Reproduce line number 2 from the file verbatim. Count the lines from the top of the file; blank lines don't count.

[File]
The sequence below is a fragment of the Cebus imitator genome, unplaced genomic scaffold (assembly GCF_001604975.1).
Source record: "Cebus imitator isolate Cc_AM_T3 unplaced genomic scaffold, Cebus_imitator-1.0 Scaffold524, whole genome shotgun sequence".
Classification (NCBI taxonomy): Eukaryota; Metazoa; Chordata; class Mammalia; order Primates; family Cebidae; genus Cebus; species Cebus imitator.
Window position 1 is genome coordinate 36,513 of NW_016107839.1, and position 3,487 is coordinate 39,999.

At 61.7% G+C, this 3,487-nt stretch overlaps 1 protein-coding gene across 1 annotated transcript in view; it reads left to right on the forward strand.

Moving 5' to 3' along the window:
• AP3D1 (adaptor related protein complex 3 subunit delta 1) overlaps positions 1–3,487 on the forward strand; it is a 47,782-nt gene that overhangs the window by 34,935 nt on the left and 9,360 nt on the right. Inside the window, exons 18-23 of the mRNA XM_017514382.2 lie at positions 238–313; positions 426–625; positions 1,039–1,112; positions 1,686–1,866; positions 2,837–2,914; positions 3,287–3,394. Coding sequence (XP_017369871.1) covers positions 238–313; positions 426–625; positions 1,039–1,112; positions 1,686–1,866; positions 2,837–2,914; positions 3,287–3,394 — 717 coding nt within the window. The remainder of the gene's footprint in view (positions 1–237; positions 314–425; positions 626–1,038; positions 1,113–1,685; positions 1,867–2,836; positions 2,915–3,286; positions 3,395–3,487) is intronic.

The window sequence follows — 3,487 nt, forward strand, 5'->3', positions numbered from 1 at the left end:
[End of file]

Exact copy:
Source record: "Cebus imitator isolate Cc_AM_T3 unplaced genomic scaffold, Cebus_imitator-1.0 Scaffold524, whole genome shotgun sequence".